“I do. You ought to be her mother. She ought to have a real family, not grow up in some institution and be treated like a criminal for being born to some poor, desperate woman…”

“You are right, of course,” Sophia said at last.

“Well.” Eden rose. “I’ll do it tomorrow then.” She walked to the dining room.  Sophia followed.


Eden 46:5

Eden was at her easel. Miss Daley sat on a stool by the hearth, coaxing Pearl with a doll and a sweet bun to keep her still enough for a portrait, when Mrs. Williams interrupted them.

“Pardon me, but there is a woman here to see Dr. Abington. I told her the doctor is at the hospital, but perhaps you can help her.”

She handed Eden a card that read, “Lucretia Russell, Assistant Director, Boston North-End Mission.”

Eden looked at the card a moment too long, but put down her brush and sent Miss Daley and Pearl to the nursery, then turned to follow Mrs. Williams to the parlor.

A handsome woman in brown flannel stood by the fire. As Eden came in, she turned, “Excuse me,” she said. “I am waiting for Miss Smith.”

“I am Miss Smith,” Eden said, extending her hand.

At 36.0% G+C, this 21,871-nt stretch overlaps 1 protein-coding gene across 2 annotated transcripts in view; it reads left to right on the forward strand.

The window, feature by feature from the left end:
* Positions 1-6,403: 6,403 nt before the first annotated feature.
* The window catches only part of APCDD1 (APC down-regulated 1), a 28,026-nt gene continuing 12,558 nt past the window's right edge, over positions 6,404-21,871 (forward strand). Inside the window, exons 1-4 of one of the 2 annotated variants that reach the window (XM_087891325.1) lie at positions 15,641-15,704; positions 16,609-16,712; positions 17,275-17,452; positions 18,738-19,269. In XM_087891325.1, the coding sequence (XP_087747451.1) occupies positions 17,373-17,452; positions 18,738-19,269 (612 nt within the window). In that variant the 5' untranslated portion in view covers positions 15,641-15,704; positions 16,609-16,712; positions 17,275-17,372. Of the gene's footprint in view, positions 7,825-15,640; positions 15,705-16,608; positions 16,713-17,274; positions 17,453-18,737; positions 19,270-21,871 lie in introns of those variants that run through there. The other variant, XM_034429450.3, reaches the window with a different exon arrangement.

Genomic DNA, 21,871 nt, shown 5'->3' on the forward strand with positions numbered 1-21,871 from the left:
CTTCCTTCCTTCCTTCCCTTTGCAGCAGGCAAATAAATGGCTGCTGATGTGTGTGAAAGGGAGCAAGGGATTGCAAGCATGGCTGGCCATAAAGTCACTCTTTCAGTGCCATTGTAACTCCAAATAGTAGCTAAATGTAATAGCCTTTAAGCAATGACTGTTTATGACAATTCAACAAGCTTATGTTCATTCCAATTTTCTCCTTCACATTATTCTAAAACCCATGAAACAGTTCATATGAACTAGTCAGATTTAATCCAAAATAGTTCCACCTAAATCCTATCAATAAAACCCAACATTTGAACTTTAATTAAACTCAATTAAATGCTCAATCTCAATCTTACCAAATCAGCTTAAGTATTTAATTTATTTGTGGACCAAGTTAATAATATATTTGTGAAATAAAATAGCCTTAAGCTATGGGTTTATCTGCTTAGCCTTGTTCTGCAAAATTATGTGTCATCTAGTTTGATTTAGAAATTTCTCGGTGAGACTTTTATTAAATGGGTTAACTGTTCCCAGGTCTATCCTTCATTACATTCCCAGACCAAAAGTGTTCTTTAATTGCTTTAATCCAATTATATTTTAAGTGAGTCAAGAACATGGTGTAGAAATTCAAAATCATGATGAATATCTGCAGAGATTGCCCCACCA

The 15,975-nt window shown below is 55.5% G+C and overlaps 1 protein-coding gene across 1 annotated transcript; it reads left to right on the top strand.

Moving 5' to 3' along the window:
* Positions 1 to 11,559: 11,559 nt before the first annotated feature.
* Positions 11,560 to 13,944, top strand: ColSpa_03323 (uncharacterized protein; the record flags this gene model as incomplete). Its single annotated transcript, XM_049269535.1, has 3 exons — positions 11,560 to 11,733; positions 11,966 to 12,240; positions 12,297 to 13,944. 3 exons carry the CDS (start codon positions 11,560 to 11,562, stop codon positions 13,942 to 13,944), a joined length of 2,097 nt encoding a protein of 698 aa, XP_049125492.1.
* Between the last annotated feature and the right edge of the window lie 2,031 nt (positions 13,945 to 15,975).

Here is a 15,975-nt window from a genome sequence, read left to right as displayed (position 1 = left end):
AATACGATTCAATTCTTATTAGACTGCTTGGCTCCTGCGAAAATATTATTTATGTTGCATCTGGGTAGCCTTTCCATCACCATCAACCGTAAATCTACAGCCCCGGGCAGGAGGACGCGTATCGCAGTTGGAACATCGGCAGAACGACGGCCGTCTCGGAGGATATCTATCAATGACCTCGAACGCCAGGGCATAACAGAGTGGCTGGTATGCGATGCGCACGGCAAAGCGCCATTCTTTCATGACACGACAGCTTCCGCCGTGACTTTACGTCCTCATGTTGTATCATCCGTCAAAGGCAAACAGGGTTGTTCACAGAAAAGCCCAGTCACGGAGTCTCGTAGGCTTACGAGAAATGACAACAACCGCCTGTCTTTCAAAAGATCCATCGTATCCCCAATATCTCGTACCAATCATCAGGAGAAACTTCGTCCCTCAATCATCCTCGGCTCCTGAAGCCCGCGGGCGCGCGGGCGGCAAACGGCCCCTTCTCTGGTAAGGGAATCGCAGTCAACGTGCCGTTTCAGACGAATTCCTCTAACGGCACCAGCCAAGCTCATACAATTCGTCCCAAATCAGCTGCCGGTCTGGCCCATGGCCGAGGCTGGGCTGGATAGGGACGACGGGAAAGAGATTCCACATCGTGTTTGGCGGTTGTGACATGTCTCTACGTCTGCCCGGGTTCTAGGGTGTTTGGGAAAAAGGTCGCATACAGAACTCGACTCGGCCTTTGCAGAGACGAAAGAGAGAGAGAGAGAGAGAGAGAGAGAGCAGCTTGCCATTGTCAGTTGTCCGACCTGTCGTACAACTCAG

But the woman did not take it immediately. Rather, she scanned Eden’s clothing quickly and made an unintelligible sound under her breath.

“Excuse me, I’ve been at work,” Eden said with a slight blush, smoothing her jacket cuffs.

“No, excuse me.” Mrs. Russell at last reached to shake Eden’s hand.

“Please have a seat,” Eden gestured to a chair by the fire and took its mate nearby as Mrs. Russell sat.

“I don’t know if you can help me. I’ve had a letter from Dr. Abington that the child in her care—‘Pearl Gunn’ I believe—is fit to come up to our orphans’ home.”

Eden sat in stunned silence, her face drained of color.

“Are you all right, Miss Smith?” said Mrs. Russell with some distress. “Are you faint?”